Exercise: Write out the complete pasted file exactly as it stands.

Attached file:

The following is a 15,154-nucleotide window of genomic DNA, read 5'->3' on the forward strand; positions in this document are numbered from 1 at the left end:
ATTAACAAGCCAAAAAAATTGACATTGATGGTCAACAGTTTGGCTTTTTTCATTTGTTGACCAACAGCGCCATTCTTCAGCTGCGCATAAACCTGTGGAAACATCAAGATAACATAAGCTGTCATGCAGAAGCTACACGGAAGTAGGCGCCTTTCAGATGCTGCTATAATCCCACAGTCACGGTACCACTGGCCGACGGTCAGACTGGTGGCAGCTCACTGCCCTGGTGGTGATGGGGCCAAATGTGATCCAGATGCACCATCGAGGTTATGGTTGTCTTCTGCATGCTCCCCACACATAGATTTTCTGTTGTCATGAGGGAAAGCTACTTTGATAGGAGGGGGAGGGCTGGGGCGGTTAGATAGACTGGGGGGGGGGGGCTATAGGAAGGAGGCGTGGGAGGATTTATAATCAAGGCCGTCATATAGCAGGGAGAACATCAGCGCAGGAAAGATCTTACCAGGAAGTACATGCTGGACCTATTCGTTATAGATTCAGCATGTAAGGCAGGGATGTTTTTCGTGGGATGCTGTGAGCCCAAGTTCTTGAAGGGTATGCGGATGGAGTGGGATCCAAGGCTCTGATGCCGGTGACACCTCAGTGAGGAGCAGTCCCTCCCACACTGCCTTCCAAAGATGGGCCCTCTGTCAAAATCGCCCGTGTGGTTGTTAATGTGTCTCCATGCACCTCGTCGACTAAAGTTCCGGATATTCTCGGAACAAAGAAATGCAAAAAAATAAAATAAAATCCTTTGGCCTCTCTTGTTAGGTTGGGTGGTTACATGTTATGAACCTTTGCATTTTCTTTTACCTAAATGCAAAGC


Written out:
The following is a 15,154-nucleotide window of genomic DNA, read 5'->3' on the forward strand; positions in this document are numbered from 1 at the left end:
ATTAACAAGCCAAAAAAATTGACATTGATGGTCAACAGTTTGGCTTTTTTCATTTGTTGACCAACAGCGCCATTCTTCAGCTGCGCATAAACCTGTGGAAACATCAAGATAACATAAGCTGTCATGCAGAAGCTACACGGAAGTAGGCGCCTTTCAGATGCTGCTATAATCCCACAGTCACGGTACCACTGGCCGACGGTCAGACTGGTGGCAGCTCACTGCCCTGGTGGTGATGGGGCCAAATGTGATCCAGATGCACCATCGAGGTTATGGTTGTCTTCTGCATGCTCCCCACACATAGATTTTCTGTTGTCATGAGGGAAAGCTACTTTGATAGGAGGGGGAGGGCTGGGGCGGTTAGATAGACTGGGGGGGGGGGGCTATAGGAAGGAGGCGTGGGAGGATTTATAATCAAGGCCGTCATATAGCAGGGAGAACATCAGCGCAGGAAAGATCTTACCAGGAAGTACATGCTGGACCTATTCGTTATAGATTCAGCATGTAAGGCAGGGATGTTTTTCGTGGGATGCTGTGAGCCCAAGTTCTTGAAGGGTATGCGGATGGAGTGGGATCCAAGGCTCTGATGCCGGTGACACCTCAGTGAGGAGCAGTCCCTCCCACACTGCCTTCCAAAGATGGGCCCTCTGTCAAAATCGCCCGTGTGGTTGTTAATGTGTCTCCATGCACCTCGTCGACTAAAGTTCCGGATATTCTCGGAACAAAGAAATGCAAAAAAATAAAATAAAATCCTTTGGCCTCTCTTGTTAGGTTGGGTGGTTACATGTTATGAACCTTTGCATTTTCTTTTACCTAAATGCAAAGC